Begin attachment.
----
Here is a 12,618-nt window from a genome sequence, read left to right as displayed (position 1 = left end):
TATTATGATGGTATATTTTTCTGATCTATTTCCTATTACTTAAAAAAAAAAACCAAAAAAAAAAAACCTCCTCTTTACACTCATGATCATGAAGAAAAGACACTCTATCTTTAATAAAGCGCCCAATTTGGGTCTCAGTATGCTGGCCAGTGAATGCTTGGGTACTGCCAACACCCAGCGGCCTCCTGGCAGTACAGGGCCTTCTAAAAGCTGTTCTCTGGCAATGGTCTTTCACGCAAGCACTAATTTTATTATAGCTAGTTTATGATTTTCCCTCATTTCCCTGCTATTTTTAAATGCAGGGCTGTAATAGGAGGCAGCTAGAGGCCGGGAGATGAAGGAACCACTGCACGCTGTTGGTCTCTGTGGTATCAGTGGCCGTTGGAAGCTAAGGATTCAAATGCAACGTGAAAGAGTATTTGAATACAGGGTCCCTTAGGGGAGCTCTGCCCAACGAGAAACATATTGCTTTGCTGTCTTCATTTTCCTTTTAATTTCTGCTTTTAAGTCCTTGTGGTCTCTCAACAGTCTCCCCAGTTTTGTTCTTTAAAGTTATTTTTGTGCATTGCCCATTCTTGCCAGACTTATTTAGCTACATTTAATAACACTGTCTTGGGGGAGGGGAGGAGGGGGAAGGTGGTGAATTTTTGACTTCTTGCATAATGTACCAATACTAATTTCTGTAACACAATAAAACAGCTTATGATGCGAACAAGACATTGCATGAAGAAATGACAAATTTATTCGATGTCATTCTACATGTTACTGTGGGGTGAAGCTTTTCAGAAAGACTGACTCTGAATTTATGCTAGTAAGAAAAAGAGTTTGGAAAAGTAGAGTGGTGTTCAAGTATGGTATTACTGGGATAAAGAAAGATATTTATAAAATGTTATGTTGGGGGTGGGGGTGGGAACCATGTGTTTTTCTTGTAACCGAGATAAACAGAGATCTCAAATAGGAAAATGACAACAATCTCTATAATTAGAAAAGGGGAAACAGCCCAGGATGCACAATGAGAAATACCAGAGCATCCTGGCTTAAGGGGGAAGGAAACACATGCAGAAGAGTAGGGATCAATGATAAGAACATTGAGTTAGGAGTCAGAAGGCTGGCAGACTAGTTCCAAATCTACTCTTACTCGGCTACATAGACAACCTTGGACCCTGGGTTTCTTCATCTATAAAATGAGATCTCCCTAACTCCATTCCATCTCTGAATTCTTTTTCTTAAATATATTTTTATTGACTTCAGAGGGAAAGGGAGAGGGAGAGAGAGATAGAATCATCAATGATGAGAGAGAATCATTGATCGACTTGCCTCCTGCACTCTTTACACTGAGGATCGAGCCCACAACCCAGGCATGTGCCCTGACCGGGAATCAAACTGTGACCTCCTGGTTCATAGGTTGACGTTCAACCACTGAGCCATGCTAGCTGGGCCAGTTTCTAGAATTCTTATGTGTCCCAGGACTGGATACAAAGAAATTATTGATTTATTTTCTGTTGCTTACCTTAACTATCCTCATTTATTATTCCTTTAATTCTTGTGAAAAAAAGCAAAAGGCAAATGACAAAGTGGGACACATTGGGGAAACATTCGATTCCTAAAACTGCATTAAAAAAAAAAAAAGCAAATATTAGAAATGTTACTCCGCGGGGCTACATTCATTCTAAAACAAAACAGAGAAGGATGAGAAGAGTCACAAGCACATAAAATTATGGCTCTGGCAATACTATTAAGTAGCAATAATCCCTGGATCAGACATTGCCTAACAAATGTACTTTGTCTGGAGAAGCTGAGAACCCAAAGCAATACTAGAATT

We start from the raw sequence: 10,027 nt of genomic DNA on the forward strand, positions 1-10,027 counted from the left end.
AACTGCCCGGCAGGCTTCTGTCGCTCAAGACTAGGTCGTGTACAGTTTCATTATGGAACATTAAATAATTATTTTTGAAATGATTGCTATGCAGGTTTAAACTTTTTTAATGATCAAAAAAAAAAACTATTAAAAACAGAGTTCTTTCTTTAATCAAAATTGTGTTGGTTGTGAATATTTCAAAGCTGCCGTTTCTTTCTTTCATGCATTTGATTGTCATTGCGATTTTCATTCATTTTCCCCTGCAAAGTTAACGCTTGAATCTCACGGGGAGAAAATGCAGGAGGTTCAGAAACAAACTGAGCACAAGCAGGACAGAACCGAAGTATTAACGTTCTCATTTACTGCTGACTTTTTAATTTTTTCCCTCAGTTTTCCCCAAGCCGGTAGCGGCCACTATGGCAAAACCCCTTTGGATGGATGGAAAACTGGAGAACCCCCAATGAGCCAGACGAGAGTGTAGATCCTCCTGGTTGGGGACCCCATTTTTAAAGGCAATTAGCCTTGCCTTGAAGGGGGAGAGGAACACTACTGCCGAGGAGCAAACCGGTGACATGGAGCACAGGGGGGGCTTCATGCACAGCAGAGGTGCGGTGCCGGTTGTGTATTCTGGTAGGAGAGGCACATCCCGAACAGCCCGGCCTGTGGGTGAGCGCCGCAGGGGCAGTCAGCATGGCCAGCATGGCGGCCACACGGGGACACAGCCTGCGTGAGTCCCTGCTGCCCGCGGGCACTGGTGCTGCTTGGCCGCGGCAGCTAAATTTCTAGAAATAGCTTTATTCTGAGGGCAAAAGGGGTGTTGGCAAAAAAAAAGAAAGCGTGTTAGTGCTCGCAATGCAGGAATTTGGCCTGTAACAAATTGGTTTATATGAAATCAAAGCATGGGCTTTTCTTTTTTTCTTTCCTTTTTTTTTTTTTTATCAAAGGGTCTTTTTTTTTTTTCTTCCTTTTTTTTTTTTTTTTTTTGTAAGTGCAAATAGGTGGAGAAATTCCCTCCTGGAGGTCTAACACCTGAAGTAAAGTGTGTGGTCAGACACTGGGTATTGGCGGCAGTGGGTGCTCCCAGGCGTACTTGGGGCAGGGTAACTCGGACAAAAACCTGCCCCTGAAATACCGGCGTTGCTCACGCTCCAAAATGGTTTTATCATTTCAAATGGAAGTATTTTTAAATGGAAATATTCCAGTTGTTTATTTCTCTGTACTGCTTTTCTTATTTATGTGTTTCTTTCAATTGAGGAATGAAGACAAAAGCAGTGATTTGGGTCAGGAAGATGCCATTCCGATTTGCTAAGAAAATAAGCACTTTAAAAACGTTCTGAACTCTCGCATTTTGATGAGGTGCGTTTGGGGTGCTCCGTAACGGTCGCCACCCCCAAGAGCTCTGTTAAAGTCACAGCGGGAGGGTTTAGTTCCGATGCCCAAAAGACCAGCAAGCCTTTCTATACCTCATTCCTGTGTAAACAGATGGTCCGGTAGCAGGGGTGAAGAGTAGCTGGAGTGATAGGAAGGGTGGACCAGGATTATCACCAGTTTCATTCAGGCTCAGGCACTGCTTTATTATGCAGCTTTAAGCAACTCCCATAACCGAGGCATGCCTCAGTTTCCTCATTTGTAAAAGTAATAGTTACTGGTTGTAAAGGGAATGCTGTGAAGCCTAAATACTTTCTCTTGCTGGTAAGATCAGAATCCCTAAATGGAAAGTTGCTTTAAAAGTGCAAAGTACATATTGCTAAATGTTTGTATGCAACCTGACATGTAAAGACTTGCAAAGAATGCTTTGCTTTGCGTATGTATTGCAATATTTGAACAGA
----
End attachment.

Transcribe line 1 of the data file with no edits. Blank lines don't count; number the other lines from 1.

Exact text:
Here is a 12,618-nt window from a genome sequence, read left to right as displayed (position 1 = left end):